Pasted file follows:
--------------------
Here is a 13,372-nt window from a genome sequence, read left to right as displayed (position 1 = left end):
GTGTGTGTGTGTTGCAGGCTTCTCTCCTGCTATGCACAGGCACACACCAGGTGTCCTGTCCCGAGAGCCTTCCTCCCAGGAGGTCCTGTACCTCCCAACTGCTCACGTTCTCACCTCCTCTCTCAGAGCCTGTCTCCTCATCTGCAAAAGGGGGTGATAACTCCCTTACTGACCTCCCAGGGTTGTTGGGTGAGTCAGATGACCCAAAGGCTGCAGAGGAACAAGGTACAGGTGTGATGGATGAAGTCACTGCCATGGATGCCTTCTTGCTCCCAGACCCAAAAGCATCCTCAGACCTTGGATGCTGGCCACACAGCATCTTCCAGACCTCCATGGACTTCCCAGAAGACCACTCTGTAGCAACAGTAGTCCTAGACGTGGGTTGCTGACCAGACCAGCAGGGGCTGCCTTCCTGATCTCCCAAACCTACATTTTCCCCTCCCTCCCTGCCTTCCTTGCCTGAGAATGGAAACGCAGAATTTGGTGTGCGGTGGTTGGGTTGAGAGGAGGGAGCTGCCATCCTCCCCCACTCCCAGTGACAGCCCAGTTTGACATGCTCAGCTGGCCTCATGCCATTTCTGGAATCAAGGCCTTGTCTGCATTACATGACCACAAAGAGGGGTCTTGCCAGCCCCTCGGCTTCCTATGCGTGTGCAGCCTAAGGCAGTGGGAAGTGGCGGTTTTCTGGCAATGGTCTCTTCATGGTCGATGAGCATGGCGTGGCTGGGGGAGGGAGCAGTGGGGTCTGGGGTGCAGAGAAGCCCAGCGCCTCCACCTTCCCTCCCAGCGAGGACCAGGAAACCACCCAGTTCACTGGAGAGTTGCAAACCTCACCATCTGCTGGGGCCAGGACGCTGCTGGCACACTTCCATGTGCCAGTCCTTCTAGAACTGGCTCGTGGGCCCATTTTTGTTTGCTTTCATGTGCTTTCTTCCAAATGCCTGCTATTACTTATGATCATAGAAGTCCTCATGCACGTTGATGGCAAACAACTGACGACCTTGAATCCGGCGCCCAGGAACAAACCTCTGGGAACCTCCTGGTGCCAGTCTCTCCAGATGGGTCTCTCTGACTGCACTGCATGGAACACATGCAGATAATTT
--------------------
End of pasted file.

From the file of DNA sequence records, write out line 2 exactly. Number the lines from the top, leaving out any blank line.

GTGTGTGTGTGTTGCAGGCTTCTCTCCTGCTATGCACAGGCACACACCAGGTGTCCTGTCCCGAGAGCCTTCCTCCCAGGAGGTCCTGTACCTCCCAACTGCTCACGTTCTCACCTCCTCTCTCAGAGCCTGTCTCCTCATCTGCAAAAGGGGGTGATAACTCCCTTACTGACCTCCCAGGGTTGTTGGGTGAGTCAGATGACCCAAAGGCTGCAGAGGAACAAGGTACAGGTGTGATGGATGAAGTCACTGCCATGGATGCCTTCTTGCTCCCAGACCCAAAAGCATCCTCAGACCTTGGATGCTGGCCACACAGCATCTTCCAGACCTCCATGGACTTCCCAGAAGACCACTCTGTAGCAACAGTAGTCCTAGACGTGGGTTGCTGACCAGACCAGCAGGGGCTGCCTTCCTGATCTCCCAAACCTACATTTTCCCCTCCCTCCCTGCCTTCCTTGCCTGAGAATGGAAACGCAGAATTTGGTGTGCGGTGGTTGGGTTGAGAGGAGGGAGCTGCCATCCTCCCCCACTCCCAGTGACAGCCCAGTTTGACATGCTCAGCTGGCCTCATGCCATTTCTGGAATCAAGGCCTTGTCTGCATTACATGACCACAAAGAGGGGTCTTGCCAGCCCCTCGGCTTCCTATGCGTGTGCAGCCTAAGGCAGTGGGAAGTGGCGGTTTTCTGGCAATGGTCTCTTCATGGTCGATGAGCATGGCGTGGCTGGGGGAGGGAGCAGTGGGGTCTGGGGTGCAGAGAAGCCCAGCGCCTCCACCTTCCCTCCCAGCGAGGACCAGGAAACCACCCAGTTCACTGGAGAGTTGCAAACCTCACCATCTGCTGGGGCCAGGACGCTGCTGGCACACTTCCATGTGCCAGTCCTTCTAGAACTGGCTCGTGGGCCCATTTTTGTTTGCTTTCATGTGCTTTCTTCCAAATGCCTGCTATTACTTATGATCATAGAAGTCCTCATGCACGTTGATGGCAAACAACTGACGACCTTGAATCCGGCGCCCAGGAACAAACCTCTGGGAACCTCCTGGTGCCAGTCTCTCCAGATGGGTCTCTCTGACTGCACTGCATGGAACACATGCAGATAATTT